Moving evergreens in October
If you have an evergreen shrub which needs relocating, now is your moment. The first half of October is the perfect window to move evergreens, especially spring-flowering ones like camellias and rhododendrons.
While deciduous shrubs are best moved when they’re dormant in winter, evergreens are fussier as they never have a dormant period and need to support their foliage year round.
However careful you are, transplanting always leads to root disturbance and breaking of the fine roots which take up moisture. So, for several weeks afterwards, plants are vulnerable while they try to support their leaves with a compromised root system.
In early October damage is limited because roots are still capable of regrowth and can re-establish in the warm autumn soil. At the same time, the tops are not in active growth and the relatively mild, moist weather reduces moisture loss from existing leaves.
The camellia Monty moved this month was originally planted in March 2012 so it was still small and lifted easily. For more mature plants, be aware that careful excavation of the large root ball and some pruning of top growth may be necessary.
For useful advice about how to move shrubs (www.which.co.uk)
Garden visited: RHS Garden Wisley
RHS Garden Wisley
The National Collection of heathers is growing in the sandy soil of Howard’s Field, an area of the garden which is located at the end of the Pinetum.
More information about visiting Wisley (www.rhs.org.uk)
Using your greenhouse in autumn
Early October may be warm and sunny, overcast and wet or even bitterly cold so it can be tricky to work out how best to use your indoor space.
Monty has decided he won’t get much more from his tomatoes buts want to use the space in his unheated greenhouse to try a few salad crops instead. This is a great idea for any glasshouse, provided you have space that isn’t needed for over-wintering tender plants like dahlias and fuchsias which will need to come indoors soon.
Monty planted small rocket, lettuce and endive plants which he had sowed in late summer. He also had a few extra from a nearby garden centre and tried some living salads from the supermarket. As long as the soil in the greenhouse stays warm, these plants should put down good roots, allowing them to produce new leaves for harvesting sporadically through the autumn and into winter.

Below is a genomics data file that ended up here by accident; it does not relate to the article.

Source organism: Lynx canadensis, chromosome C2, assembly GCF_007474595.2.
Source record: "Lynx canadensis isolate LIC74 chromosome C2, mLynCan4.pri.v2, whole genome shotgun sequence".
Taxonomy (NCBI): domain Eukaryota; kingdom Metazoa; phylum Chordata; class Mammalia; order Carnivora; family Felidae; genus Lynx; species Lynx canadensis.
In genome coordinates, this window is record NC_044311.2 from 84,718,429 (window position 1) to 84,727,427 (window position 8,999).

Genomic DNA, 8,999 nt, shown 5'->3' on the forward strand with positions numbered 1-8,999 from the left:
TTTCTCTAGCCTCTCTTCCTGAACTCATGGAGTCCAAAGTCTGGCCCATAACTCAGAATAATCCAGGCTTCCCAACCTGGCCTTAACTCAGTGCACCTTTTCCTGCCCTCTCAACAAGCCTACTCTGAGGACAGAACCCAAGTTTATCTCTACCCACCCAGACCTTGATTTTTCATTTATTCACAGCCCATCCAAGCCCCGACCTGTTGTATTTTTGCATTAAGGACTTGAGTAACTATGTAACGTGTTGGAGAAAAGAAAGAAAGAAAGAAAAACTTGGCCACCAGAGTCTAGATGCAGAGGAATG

If you haven’t got plants ready to go in the ground, see what’s available in your garden centres and consider ordering seeds for this purpose next year. Cut-and-come-again salad leaves, especially the tougher, dark green ones such as rocket, mizuna, and mustards are particularly reliable.
If you want to try whole lettuces, look for the hardier winter types such as ‘Winter Density’ and ‘Valdour’ but do bear in mind these won’t form their tasty hearts unless they are left to grow right through the winter into the following spring.
Winter salads to grow (www.which.co.uk)
Jobs for the weekend: Pot on cuttings
If you took cuttings in summer, you’ll have done so in a well-drained compost designed to encourage root growth. By now they should have established roots and it’s time to move them into a richer compost so they can grow on more strongly. Pot them on into individual pots in normal multipurpose compost and put them somewhere protected over autumn and winter. Next spring they should have decent roots and be ready to plant out.
More about cuttings (apps.rhs.org.uk)
Jobs for the weekend: Plant out spring cabbage
If you plant out spring cabbages now while the soil is still warm, their roots should get established. You won’t see much top growth before next spring but when they do grow, they’ll grow fast and should heart up and be ready to harvest next April or May.
More about taking growing cabbage (www.rhs.org.uk)
Jobs for the weekend: Move alpines in pots
If you grow alpines in terracotta pots or pans, now is the time to move them. They don’t mind cold weather but they do hate sitting in wet soil or compost. Move them somewhere that is sheltered from the worst of the rain, ensuring they still have as much light and ventilation as possible.
More about growing alpines in containers (www.bbc.co.uk)
- Monty Don
- Carol Klein
- Series Editor
- Liz Rumbold
- Babs Lewis